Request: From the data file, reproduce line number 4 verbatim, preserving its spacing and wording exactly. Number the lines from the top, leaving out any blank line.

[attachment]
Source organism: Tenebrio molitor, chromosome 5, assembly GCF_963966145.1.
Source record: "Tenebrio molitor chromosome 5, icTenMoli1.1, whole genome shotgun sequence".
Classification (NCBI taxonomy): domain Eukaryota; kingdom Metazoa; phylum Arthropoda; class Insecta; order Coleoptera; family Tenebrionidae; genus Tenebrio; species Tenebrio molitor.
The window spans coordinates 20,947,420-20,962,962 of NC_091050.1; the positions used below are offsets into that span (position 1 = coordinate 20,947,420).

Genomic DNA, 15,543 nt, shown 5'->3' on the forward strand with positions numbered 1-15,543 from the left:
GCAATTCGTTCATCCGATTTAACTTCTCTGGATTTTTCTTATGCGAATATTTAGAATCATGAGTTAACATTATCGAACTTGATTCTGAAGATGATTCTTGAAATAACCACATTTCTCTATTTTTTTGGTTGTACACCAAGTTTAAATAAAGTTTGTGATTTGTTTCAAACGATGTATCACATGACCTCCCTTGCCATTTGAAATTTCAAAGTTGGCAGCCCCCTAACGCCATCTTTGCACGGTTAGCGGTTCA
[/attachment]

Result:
The window spans coordinates 20,947,420-20,962,962 of NC_091050.1; the positions used below are offsets into that span (position 1 = coordinate 20,947,420).